… there are good arguments why to mention it in the next confession! And not the least of reasons is to honor the responsibilities conveyed to us by God. Catechism 1730: God created man a rational being, conferring on him the dignity of a person who can initiate and control his own actions. “God willed that man should be ‘left in the hand of his own counsel,’ so that he might of his own accord seek his Creator and freely attain his full and blessed perfection by cleaving to Him.” That brings responsibilities!
The current age of persecution has a global spread, but at least in the U.S. we still can vote. And it is reasonably arguable that failure of faithful Catholics to exercise all their rights in the last few decades has, in part at least, led to a moral malaise which metastasized into full blown cancer, as government initiated and protected immorality. Exercising the vote responsibly means being informed, and that means finding the Truth. Since Jesus, Himself, isn’t running for office, perfection can’t be expected in any candidate. But once we know where they say they each stand, and how they have acted in the past, the burden is on us to prioritize. Bishop John Paprocki of the Springfield, Illinois Diocese, put this into astute perspective in the prior presidential campaign:
”A vote for a candidate who promotes actions or behaviors
that are intrinsically evil and gravely sinful
makes you morally complicit
and places the eternal salvation of your own soul in serious jeopardy.”
It is also fair to say that failure to do our duty to oppose candidates who support intrinsic evil also makes us complicit. That means not only evaluating the candidate, but also PRIORITIZING the issues, with serious moral issues at the top of the list (way above property taxes, attracting business, plowing the streets.) The moral issues are quite rightly divided by the Church into matters of intrinsic evil, and matters of prudential judgment. And, frankly, there is no moral issue that trumps abortion. Over 55 million dead babies is a holocaust many times the size of what Hitler and the Nazis did. And there are very few of us who can say we did everything we humanly could have done to fight back against the abortion holocaust. I know I can’t.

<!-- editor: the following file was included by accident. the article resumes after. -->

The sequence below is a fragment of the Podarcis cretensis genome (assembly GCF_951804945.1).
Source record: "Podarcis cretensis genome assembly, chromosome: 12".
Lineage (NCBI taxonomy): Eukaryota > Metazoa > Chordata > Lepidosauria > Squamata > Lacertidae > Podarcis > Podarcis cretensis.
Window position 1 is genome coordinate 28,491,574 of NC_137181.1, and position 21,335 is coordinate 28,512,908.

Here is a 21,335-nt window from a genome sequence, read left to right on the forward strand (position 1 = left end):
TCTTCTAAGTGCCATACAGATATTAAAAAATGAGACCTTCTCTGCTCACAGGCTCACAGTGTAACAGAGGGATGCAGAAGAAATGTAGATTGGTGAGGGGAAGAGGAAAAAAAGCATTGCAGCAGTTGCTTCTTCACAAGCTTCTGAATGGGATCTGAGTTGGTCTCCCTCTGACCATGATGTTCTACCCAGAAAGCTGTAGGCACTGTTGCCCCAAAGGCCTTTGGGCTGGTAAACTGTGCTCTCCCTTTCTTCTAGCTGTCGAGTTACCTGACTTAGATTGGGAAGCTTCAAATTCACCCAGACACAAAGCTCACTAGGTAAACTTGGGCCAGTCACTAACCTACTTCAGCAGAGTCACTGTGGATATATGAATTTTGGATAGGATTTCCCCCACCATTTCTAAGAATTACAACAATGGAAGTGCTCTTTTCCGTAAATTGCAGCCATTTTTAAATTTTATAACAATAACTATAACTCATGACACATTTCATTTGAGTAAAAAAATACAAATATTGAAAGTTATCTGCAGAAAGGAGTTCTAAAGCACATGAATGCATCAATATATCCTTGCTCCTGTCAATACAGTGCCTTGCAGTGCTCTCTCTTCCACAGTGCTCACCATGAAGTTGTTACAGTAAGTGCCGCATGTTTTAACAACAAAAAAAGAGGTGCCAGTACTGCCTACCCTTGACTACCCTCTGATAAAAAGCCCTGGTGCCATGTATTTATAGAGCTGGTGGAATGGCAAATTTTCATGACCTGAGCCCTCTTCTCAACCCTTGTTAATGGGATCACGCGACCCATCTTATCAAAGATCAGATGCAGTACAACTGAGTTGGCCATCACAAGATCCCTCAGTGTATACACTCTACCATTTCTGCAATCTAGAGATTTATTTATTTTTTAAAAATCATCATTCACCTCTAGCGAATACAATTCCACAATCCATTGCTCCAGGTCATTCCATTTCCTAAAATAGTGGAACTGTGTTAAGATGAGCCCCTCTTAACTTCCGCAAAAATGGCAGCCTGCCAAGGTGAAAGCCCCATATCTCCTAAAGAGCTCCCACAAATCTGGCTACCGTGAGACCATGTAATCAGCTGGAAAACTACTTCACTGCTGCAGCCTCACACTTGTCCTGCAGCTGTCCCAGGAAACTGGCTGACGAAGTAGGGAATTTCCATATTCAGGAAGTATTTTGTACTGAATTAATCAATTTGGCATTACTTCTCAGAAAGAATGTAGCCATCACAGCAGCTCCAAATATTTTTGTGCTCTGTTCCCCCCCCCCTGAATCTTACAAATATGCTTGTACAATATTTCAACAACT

So action at the polls – going to the polls and voting morally — is one of the few things that lies within our power now in the face of real and intrinsic evil. It is the least we can do. And, in case there is any confusion, “matters of prudential judgment,” include immigration, taxes, gun control, capital punishment, length of prison sentences, government mandated health care and much more. That is not to say there are not moral aspects to prudential judgment issues, but abortion itself, in every circumstance, is intrinsically evil.
Candidates for Governor
Thus, the candidates’ positions on the intrinsic evil of abortion must not be ignored by faithful Catholics exercising their rights at the polls. Fortunately, the positions are clear — expressed by the candidates themselves. Governor Andrew Cuomo (Democrat) has repeatedly pushed hard for abortion right up until birth, in a state which is already the abortion capital of the country! He had a 10 point program for women, including fair wages and against human trafficking, of which 9 points passed separately were supported by both the Assembly and State Senate, but Mr. Cuomo refused to allow it to become law, holding all 9 points hostage to getting his way with mercilessly expanding abortion. He is at it again, and if he wins the governorship again, it is likely to be seen as a mandate for his point #10. Mr. Cuomo claims to be a Catholic but is divorced, publicly living with a woman not his wife.
The principal challenger (Republican and Conservative) is Rob Astorino, a Catholic husband and father. I went to his early meeting in Benton when he came to the area for the first time, and when he was quizzed by the audience he made not the slightest hesitation in saying he is Catholic, that he opposes abortion or any expansion of abortion. A governor can’t repeal any law himself — that is in the hands of the legislature — but he can encourage something he can sign, and he can rearrange priorities. He avowed that he will not sign into law any expansion of abortion. He also is opposed to Common Core. Mr. Astorino has had two successful terms heading up Westchester County. His Catholic roots show that, very early in his career, he was station manager and program director of The Catholic Channel on Sirius-XM Satellite Radio and hosted a weekly radio show from St. Patrick’s Cathedral with the then archbishop of New York. Below is a picture of Mr. Astorino and his family, and Sheriff Moss of Chemung County, who is running for Lieutenant Governor, and his family.
Please vote on election day, and let your true Catholic voice be heard.